MOCA's "Under the Big Black Sun: California Art, 1974-1981" was the only exhibit under the Getty's Pacific Standard Time umbrella to even briefly look at L.A. music, namely the all-white face of ye olde punk. The Grammy Museum's new "Trouble in Paradise: Music and Los Angeles, 1945-1975" — co-curated by museum executive director Robert Santelli and USC Journalism professor (and former L.A. Weekly contributor) Josh Kun — digs a whole lot deeper, exploring not only the city's multicultural musical landscape across three crucial decades but L.A. as a flawed bastion of fun and sun. While the timeline covers various scenes beginning with jazz and the rise of clubs (including Hermosa Beach's seminal Lighthouse Cafe), much of the exhibit focuses on the '60s, from soul rockers in East L.A. to the hippie longhairs of Laurel Canyon and the Sunset Strip, not to mention the accompanying social upheaval, including the riots in Watts and curfew protests along the Strip. Among the hundreds of artifacts are photos from the Herald Examiner and Los Angeles Public Library; LPs, album art and concert posters; audio and video stations; a drive-in installation; and loads of memorabilia belonging to Art Laboe. Grammy Museum, 800 W. Olympic Blvd., dwntwn.; Mon.-Fri., 11:30 a.m.-7:30 p.m.; Sat.-Sun., 10 a.m.-7:30 p.m.; thru June 3; $12.95. (213) 765-6800, grammymuseum.org.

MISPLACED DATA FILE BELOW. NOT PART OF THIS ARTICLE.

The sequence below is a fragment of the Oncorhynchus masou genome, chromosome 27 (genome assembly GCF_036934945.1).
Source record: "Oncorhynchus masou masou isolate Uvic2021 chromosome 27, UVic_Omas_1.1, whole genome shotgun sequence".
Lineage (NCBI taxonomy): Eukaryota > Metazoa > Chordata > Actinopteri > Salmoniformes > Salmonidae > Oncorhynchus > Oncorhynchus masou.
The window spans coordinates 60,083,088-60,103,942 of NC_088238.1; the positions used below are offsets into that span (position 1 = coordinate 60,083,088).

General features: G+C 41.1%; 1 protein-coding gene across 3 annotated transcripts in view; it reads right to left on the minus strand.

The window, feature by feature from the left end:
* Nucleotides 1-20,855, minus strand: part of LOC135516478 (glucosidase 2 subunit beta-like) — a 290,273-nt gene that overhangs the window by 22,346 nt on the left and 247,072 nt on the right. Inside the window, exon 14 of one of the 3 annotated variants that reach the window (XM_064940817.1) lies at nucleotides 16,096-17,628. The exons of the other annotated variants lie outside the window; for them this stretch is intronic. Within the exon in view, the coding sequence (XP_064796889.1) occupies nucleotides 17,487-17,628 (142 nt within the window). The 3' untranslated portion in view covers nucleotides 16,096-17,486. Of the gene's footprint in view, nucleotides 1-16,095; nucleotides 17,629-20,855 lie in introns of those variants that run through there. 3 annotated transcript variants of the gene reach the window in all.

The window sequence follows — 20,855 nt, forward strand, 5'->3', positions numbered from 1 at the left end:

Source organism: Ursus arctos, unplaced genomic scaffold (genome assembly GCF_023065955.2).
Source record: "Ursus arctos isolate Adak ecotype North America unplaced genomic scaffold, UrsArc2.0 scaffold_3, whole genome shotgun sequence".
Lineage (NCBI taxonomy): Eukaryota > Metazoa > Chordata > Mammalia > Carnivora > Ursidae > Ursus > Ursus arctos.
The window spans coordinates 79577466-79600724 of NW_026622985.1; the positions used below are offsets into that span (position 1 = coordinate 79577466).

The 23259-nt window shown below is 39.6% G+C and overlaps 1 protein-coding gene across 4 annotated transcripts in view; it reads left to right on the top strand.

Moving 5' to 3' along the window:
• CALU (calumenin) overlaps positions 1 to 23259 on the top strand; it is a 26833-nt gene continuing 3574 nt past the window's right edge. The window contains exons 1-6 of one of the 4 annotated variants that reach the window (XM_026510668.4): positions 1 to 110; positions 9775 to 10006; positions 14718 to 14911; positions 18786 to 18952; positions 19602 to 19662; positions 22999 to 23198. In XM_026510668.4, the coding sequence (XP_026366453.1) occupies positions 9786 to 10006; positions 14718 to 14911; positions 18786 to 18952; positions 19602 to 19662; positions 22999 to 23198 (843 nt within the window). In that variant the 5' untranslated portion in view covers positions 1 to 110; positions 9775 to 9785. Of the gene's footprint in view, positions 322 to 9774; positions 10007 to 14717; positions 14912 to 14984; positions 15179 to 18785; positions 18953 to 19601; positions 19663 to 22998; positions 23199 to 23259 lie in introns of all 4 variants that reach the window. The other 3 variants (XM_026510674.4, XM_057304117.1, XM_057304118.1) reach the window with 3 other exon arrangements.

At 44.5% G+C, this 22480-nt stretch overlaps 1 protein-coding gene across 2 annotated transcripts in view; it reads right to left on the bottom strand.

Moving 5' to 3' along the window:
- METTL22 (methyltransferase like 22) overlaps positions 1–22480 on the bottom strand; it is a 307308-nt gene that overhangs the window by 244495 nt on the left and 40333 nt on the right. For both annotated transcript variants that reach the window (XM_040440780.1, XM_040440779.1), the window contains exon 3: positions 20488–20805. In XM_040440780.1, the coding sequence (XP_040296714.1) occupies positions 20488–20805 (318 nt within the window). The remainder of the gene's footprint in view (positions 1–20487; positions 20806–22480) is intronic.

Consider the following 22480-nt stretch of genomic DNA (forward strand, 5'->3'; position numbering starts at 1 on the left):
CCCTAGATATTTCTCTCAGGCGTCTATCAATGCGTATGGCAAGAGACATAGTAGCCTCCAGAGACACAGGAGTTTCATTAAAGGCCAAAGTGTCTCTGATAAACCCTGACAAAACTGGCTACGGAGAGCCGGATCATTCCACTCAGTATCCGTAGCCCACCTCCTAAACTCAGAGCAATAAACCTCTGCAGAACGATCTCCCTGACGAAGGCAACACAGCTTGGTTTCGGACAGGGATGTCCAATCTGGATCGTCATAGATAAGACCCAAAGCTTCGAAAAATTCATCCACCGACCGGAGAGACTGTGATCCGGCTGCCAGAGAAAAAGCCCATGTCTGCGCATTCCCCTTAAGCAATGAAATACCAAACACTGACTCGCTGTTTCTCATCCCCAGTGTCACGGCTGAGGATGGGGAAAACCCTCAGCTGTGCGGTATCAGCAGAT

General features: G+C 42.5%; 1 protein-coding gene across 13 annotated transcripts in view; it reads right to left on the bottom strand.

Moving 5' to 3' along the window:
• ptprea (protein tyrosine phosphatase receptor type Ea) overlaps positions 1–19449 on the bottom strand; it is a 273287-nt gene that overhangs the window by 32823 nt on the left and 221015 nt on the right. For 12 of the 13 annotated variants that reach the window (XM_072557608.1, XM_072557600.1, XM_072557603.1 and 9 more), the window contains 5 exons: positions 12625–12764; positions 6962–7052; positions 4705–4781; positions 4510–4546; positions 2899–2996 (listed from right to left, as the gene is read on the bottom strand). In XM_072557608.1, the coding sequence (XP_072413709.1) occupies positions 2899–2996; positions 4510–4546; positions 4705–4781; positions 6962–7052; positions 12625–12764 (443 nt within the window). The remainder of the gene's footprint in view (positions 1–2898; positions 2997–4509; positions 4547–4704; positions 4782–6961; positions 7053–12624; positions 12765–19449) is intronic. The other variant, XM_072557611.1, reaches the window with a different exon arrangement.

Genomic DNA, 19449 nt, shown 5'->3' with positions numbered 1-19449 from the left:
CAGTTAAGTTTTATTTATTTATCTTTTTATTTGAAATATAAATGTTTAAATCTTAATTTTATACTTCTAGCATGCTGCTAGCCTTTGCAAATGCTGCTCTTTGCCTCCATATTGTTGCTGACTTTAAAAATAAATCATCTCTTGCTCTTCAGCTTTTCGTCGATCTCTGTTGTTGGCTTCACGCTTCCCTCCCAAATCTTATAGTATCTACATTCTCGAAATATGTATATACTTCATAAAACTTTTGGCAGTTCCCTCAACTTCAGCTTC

Mondays-Sundays. Starts: Feb. 22. Continues through June 3, 2012